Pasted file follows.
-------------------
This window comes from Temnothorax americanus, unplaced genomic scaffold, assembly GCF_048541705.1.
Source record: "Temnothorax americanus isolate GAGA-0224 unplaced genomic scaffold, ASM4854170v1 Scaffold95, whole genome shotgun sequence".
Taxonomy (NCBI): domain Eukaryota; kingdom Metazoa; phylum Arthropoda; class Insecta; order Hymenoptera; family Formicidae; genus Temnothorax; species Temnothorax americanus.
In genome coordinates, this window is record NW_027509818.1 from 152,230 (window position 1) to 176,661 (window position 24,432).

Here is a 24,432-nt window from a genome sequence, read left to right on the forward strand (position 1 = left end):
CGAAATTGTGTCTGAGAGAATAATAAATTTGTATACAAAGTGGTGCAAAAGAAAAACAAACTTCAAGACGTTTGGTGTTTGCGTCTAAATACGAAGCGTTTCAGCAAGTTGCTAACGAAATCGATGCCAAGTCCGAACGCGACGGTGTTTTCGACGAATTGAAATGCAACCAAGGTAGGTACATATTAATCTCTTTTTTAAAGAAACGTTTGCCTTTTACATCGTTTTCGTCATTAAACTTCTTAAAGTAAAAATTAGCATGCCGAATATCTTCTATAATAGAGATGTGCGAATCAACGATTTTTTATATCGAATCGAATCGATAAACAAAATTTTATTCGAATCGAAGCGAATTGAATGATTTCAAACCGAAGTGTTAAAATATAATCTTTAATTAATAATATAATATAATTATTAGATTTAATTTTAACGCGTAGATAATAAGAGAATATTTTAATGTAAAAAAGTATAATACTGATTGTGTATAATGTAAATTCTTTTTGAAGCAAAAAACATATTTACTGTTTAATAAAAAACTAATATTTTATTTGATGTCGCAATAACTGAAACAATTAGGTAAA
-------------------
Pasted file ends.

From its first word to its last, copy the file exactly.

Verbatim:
This window comes from Temnothorax americanus, unplaced genomic scaffold, assembly GCF_048541705.1.
Source record: "Temnothorax americanus isolate GAGA-0224 unplaced genomic scaffold, ASM4854170v1 Scaffold95, whole genome shotgun sequence".
Taxonomy (NCBI): domain Eukaryota; kingdom Metazoa; phylum Arthropoda; class Insecta; order Hymenoptera; family Formicidae; genus Temnothorax; species Temnothorax americanus.
In genome coordinates, this window is record NW_027509818.1 from 152,230 (window position 1) to 176,661 (window position 24,432).

Here is a 24,432-nt window from a genome sequence, read left to right on the forward strand (position 1 = left end):
CGAAATTGTGTCTGAGAGAATAATAAATTTGTATACAAAGTGGTGCAAAAGAAAAACAAACTTCAAGACGTTTGGTGTTTGCGTCTAAATACGAAGCGTTTCAGCAAGTTGCTAACGAAATCGATGCCAAGTCCGAACGCGACGGTGTTTTCGACGAATTGAAATGCAACCAAGGTAGGTACATATTAATCTCTTTTTTAAAGAAACGTTTGCCTTTTACATCGTTTTCGTCATTAAACTTCTTAAAGTAAAAATTAGCATGCCGAATATCTTCTATAATAGAGATGTGCGAATCAACGATTTTTTATATCGAATCGAATCGATAAACAAAATTTTATTCGAATCGAAGCGAATTGAATGATTTCAAACCGAAGTGTTAAAATATAATCTTTAATTAATAATATAATATAATTATTAGATTTAATTTTAACGCGTAGATAATAAGAGAATATTTTAATGTAAAAAAGTATAATACTGATTGTGTATAATGTAAATTCTTTTTGAAGCAAAAAACATATTTACTGTTTAATAAAAAACTAATATTTTATTTGATGTCGCAATAACTGAAACAATTAGGTAAA